So, as a young teenager, I joined my mother and father, and little brother at the kitchen table while we cheered and jeered, lived, and died with our soccer teams. And oh, how we loved the World Cup! That was the best. The men's World Cup has been a big deal in our family ever since the 1970's.

And what about the women's World Cup, you may ask? Oh my, don't get me started on that one. I cry tears of joy when I watch the women's World Cup and especially the U.S. women's soccer team. The little girl in me rejoices and I live vicariously through those amazing women. I do.

Brandi Chastain and one of the best moments in my life

I've even seen them play in person! I was there at the Rose Bowl in L.A. when they beat China in the World Cup final in July of 1999. You know that penalty shot, the one where Brandi Chastain scored to win the game and in her ecstasy ripped off her shirt? Yeah, you know what I'm talking about.

That was one of the best moments of my life. I bleed women's soccer.

But that is another story. Now back to 1974.

My family's favorite soccer team at the time, after the Peruvians of course, was the Naranja Mecanica, the Dutch team, Holland. Why were they our team? That rubbed of from my dad. He loved anything Dutch and their soccer team was awesome in the 1970's. Isn't it interesting how we mimic our parents?

And then, I realized that I really had no idea why we loved the Orange Men from Holland. Why did my Dad like them so? Why Holland and not Denmark, or France or whatever.

So I consulted with my brother, who is the soccer maven in the family. He is four years younger but much more knowledgeable about soccer. He, being a boy, got to play soccer as a kid, on a team, with uniforms and tournaments. He played well into adulthood and loves soccer even more than I do.

I asked him on Whatsapp: Tell me, Micah, why did we root for Holland in the 70's?

His response: Because they ushered in a new way of playing called total football. All players ran and contributed. No superstars.

Total Football: the amazing Orange Men from the Netherlands 1974

There you go. Cut and dry. Who knew?

At the 1974 World Cup, the truly fabulous Dutch team, with the talented Johan Cruyff as captain, made it to the finals. It was just them against the West Germans, the orange team against the white and black shirts. And, my team lost. They lost the finals to the Germans. From that very moment, ladies and gentlemen, I have detested the German soccer team. They defeated my favorite team in 1974 and I have never forgiven them. Ugh.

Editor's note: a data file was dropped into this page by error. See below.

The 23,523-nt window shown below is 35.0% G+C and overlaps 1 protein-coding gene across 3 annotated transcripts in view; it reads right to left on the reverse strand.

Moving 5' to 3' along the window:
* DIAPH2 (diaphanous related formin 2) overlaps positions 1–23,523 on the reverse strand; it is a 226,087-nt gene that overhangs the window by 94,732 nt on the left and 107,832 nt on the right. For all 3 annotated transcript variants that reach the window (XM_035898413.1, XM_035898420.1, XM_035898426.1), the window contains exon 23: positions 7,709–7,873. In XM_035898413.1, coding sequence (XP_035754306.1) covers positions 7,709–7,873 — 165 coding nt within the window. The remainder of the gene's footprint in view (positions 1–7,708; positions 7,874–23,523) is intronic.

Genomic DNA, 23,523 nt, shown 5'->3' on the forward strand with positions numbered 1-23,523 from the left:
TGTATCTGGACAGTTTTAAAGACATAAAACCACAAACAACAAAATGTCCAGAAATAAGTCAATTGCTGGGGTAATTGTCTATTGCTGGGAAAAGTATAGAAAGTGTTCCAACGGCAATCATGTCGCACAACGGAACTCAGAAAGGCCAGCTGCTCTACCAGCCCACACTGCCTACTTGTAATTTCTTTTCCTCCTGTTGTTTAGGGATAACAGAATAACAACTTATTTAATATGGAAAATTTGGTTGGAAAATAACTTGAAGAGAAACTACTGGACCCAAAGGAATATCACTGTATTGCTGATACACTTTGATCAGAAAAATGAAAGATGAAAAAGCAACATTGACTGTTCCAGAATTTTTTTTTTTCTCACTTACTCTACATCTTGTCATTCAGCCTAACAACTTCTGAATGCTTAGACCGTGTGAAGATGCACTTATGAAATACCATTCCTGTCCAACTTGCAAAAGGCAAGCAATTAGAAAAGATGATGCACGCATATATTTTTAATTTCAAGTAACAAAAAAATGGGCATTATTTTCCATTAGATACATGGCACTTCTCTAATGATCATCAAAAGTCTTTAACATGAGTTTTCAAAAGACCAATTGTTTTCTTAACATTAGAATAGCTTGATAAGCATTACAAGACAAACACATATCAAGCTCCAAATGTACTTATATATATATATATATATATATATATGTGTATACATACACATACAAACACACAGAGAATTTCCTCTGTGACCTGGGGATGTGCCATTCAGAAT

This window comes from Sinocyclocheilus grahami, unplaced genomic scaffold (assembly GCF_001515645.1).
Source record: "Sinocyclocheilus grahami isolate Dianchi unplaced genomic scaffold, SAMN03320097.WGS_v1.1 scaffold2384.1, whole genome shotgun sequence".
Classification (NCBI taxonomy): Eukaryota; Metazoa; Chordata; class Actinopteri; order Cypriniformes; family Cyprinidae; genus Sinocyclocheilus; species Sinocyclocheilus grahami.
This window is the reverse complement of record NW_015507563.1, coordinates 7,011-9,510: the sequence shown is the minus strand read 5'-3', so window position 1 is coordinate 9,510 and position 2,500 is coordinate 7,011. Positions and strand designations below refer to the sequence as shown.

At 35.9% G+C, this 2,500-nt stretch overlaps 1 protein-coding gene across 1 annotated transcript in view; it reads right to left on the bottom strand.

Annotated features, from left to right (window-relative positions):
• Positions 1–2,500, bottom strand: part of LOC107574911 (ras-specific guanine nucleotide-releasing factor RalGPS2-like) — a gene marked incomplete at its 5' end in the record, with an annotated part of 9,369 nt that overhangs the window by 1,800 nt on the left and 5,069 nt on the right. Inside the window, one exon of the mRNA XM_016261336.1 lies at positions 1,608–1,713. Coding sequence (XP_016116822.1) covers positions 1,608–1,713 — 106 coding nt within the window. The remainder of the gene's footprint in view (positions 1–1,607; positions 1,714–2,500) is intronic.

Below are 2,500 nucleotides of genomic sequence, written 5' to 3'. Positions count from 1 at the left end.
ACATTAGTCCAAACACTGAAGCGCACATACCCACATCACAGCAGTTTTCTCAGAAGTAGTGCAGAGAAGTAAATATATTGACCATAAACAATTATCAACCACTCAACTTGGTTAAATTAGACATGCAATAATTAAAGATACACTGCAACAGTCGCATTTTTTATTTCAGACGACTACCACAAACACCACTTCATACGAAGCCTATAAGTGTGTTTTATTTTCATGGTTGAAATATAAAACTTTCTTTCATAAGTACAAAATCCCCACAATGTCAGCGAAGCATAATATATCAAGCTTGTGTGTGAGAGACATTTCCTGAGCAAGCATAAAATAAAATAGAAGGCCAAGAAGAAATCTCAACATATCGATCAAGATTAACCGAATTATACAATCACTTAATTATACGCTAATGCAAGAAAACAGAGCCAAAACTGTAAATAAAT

In the 1978 World Cup, the Dutch, being as fabulous as ever, made it to the finals again. What joy! And this time they played, you got it, Argentina. And so deep was the disappointment, so great the frustration when they lost to that dastardly team from Argentina. Yuck. I have hated Argentinian soccer since then. Bleh.

So there you have it, people. That is why I ALWAYS root for the teams playing against Germany and Argentina. And have been doing so, with gusto, since the 70's. It's not logical, I know. It's not intellectual, true, as both Germany and Argentina are fine countries with fine people and they have awesome soccer teams. It is a visceral, gut feeling and that is that. Makes sense? Not necessarily. But those gut feelings rarely make a lot of sense, do they? We just carry them, etched in our souls, for many, many years.

Hate their guts

And the WHY of it all, that is what bothered me this week.

Why do I still carry this 'hate'?

I mean, I see a German national soccer team shirt, at a store, or in an ad, or on Facebook and I cringe. Really. I actually feel a thing in my throat. Seriously.

And Messi, the great Argentinian star? What a baby. Yuck.

Why do I still let this stuff guide my emotions? How primitive of me.

I mean, I pride myself on being open and accepting of others. Oh, but not in World Cup soccer, though.

Why am I attached to these World Cup final losses from 45 years ago?

I don't remember the game, but I've carried the emotions ever since

Am I somehow defending my family's honor? So strange!

Seems insignificant and unimportant, right?

But I wonder, if that is how I instinctively react to such an unimportant thing, what else do I carry within me that irrationally triggers me for no good reason?

What other TRUTHS of mine are not really true?

What other pain and suffering have I been attached to for years, holding on just because?

What do I need to do in order to forgive myself for steadfastly holding on to this attachment for so many years?

What personal work do I need to do to forgive the Germans and the Argentinians for hurting my feelings so badly decades ago? Poor guys, they have no idea they need to be forgiven.

Wow. That is the real question, isn't it.

How to forgive. It's on me. And it is the first step to letting go.

So here goes, here's my first little step forward, where I begin my process of forgiveness.

Ready? "Ok Germany and Argentina, 45 years have passed. I FORGIVE YOU!". And I mean it.

That wasn't that hard.


A few days have passed since that lame Facebook comment triggered me and started my forgiveness process, and Argentina and Germany have by now played several more games in the World Cup.

Germany eventually lost and is out of the World Cup. Hee hee hee.

But Argentina, Argentina won and is through to the quarter-finals and I'm ok with it. I forgive them. They are quite an amazing team. Good for them.

What's really cool is that Holland is also on to the next round, and that makes me happy. And guess what? It turns out that Holland will play against, who do you think? Argentina!

I'm still rooting for Holland. Go Orange! Avenge 1978!!!

And Brazil is still in. I didn't even mention Brazil, did I? Oh, I love Brazil.

The 2022 World Cup is on, with all its controversies and issues, and what a spectacle it is.

This is for you, Mom and Dad. I'm watching our teams play, and so is my brother. You would be so pleased.


Post: Blog2_Post
bottom of page